Keep Your Voice Fighting Fit and Healthy for
Public Speaking Success!
Let’s face it: your voice is your calling card and your main instrument as an actor, performer, and public speaking. There’s no getting around the fact that if you want your instrument to play well for you, you have to look after it.
The best violinist in the world takes explicit care of their Stradivarius, and Michael Shumacher’s Mercedes was in mint condition every time he set out on the race track.
Your voice is exactly the same. In order for it to serve you well, you’ve got to take care of it and keep it in the best shape possible.
Here are 4 simple tools you can put into practice right away to keep your voice fighting fit and protected so you can perform at your best when you need it.
#1 Breathe, Breathe, Breathe
Breathing is a tool that gives you great bang for your buck when it comes to protecting and keeping your voice healthy. Breath is fuel for your voice and is your best defence against straining, pushing, or injury.
But not all breath is created equal. It’s important to have good breathing technique under your belt to support your voice and give you the highest octane fuel possible for the sounds you need to make.
The fancy name for good, grounded, deep, belly breathing is ‘Diaphragmatic Breathing’. Breathing into your lower belly and lower back gives you a higher quality of breath to not only fuel and support your vocal sound but clear thinking, longevity, and vocal flexibility.
#2 Warm Up Like a Pro
Okay, this seems like an obvious one, but you would be surprised at the number of actors and singers who don’t warm up before a show and end up croaking at the end of a run.
Warming up not only gets your vocal muscles & breath ready but wakes up your brain as well. Remember: you are a vocal athlete. Every Olympian warms up before their event and gets in the zone, and so must you.
Lawrence Olivier famously said, “Every actor that works with me must have the body of a God and the voice of an orchestra.” Every performer worth their salt has their own personal warm up ritual that wakes up their body and gets their voice ready for action.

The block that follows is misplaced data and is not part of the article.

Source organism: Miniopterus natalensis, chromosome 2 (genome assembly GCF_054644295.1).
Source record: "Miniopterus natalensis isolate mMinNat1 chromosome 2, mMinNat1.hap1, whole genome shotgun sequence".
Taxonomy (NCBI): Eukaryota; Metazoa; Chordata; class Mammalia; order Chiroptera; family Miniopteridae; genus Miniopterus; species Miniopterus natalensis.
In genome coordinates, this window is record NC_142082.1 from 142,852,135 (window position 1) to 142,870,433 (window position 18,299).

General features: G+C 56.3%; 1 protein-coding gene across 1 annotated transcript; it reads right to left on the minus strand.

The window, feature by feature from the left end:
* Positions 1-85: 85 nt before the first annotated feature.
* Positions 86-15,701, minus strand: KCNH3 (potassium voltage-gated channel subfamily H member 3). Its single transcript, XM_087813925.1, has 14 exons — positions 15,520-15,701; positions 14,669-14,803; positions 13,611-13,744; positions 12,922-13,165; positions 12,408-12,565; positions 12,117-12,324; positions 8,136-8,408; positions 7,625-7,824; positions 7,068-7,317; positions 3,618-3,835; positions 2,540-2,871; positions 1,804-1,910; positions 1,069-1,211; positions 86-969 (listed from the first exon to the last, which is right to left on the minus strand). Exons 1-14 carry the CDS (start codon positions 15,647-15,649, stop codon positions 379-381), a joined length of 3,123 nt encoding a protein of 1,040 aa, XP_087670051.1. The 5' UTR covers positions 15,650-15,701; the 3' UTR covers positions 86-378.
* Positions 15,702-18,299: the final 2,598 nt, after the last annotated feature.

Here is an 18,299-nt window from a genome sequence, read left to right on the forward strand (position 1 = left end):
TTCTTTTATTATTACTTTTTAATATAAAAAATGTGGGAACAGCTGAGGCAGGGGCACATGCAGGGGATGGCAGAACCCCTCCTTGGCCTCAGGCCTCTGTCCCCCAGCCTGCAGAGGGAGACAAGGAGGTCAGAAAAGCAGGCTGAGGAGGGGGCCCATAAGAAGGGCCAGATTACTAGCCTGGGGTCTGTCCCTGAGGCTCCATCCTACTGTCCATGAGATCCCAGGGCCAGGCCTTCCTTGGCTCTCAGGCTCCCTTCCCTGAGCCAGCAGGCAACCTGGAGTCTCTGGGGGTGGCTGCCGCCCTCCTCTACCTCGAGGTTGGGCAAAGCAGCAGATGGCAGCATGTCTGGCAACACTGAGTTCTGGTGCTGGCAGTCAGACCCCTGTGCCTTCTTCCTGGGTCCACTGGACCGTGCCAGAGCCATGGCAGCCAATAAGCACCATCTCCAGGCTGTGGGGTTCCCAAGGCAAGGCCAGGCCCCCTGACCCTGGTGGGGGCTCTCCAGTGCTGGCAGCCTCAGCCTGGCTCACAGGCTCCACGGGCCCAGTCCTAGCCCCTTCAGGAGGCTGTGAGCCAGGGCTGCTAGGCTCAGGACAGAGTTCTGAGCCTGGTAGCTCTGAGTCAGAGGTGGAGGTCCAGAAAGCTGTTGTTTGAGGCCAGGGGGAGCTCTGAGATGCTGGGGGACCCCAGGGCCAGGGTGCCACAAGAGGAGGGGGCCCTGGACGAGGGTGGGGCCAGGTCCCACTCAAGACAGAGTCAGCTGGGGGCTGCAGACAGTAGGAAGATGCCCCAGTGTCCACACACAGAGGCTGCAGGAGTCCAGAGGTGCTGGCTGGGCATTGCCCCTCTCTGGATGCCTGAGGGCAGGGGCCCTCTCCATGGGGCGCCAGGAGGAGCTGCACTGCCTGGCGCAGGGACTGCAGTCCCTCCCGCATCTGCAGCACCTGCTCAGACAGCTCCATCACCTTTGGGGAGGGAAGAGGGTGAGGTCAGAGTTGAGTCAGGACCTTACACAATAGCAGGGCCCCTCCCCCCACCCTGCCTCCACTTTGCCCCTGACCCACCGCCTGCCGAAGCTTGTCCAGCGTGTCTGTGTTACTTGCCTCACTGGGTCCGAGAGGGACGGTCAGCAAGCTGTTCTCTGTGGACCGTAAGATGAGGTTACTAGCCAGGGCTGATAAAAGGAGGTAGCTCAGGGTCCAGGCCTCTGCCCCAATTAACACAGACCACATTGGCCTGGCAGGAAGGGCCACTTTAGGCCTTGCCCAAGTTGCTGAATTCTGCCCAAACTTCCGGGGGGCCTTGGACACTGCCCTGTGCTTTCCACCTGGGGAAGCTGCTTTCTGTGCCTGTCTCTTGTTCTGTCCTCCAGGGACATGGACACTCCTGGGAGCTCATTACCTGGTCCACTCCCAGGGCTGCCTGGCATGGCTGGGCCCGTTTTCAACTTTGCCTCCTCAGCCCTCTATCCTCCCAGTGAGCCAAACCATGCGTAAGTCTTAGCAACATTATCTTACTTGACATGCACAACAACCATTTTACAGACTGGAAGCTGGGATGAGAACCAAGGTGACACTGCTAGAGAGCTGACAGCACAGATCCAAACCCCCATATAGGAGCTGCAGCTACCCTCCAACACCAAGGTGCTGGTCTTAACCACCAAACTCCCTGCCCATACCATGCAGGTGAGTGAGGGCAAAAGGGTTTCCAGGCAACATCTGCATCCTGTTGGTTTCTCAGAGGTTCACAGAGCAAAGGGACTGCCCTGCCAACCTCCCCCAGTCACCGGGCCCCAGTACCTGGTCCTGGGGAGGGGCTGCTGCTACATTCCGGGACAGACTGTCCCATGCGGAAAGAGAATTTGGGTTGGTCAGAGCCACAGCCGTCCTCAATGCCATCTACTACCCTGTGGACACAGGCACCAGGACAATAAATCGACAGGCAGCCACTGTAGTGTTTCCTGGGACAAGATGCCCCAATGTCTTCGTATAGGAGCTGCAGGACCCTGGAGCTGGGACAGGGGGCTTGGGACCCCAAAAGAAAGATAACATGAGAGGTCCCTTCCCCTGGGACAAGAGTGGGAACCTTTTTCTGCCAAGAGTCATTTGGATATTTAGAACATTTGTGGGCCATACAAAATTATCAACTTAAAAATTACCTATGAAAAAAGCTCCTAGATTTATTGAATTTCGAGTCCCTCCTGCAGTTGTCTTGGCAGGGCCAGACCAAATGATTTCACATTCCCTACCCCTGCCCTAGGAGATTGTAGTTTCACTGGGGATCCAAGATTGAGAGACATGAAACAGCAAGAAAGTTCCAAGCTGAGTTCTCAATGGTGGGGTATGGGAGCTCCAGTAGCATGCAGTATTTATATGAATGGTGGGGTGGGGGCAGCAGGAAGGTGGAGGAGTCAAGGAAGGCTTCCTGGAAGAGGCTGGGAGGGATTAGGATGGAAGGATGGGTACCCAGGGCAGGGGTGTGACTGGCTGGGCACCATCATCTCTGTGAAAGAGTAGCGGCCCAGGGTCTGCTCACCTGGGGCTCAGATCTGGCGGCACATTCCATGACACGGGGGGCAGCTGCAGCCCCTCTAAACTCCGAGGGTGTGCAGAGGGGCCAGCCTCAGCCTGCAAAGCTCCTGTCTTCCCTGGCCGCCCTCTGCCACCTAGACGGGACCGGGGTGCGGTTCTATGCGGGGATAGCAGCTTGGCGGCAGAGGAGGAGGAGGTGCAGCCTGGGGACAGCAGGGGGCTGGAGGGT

Also, think about warming up on stage or in the performance space you are performing in. This gives you the chance to test the acoustic and feel how your voice is going to react in the space.
Vocally testing out your performance space also helps you avoid ‘pushing’ your voice, which is not only physically exhausting for you but exhausting for the audience to listen to.
#3 Use it or Lose it, But Don’t Push it
As I said above, you are a vocal athlete and as such, regular, purposeful vocal use keeps your vocal muscles fit and firing.
During your rehearsal period you will strengthen your vocal muscles simply by repetition and use. Rehearsals, voice overs, learning new pieces, auditions – all these will help keep your voice flexible and fit, so when you go to use it for bigger sounds, it’s ready to go.
If you have a character that asks you to use your voice in a scream, growl, harsh tones, anything that could be potentially rough on your vocal chords, make sure you get good vocal techniques in place so you don’t injure your voice.
There is no sound that you cannot prepare for and you need to make sure your breath is supporting that sound so you don’t push. Start off small and work your way up to the full performance level.
#4 R-&-R is Your Best Friend
You have to give your voice time off every now and then to repair itself and recuperate. Take time during the day to rest your voice, especially when you’re in the run of a show or on tour.
If you injure your voice from overuse, inappropriate use, or illness, your first port of call is REST. I know, no performer wants to hear this but there is no substitute for resting and just not speaking.
This is important is because your vocal folds or ‘cords’ are easily damaged. These are delicate but resilient folds of thin skin in the larynx or voice box that create vibration. If you continue to damage your vocal cords with misuse, you could do permanent damage to them or develop nodules or lesions.
This is why actors avoid doing lots of interviews during the run of a show. If you’re speaking all day, your poor voice is going to be exhausted when show time rolls around. Rest when you can. The body is incredibly smart and resilient on its own, so give it time to do its thing.
Serve and Protect Your Most Precious Asset
With your voice being your currency as an actor, you can’t afford to lose it. It’s also both the most elegant and most susceptible instrument you have as a performer.
There will always be situations where you have no control over what happens to your voice, such as illness or accidents but for the most part an ounce of prevention is worth a pound of cure.
With these simple tools you’ll keep your voice fighting fit and ready so you can prepare, protect, and perform at your best when you need it most.
Just don’t forget to breathe!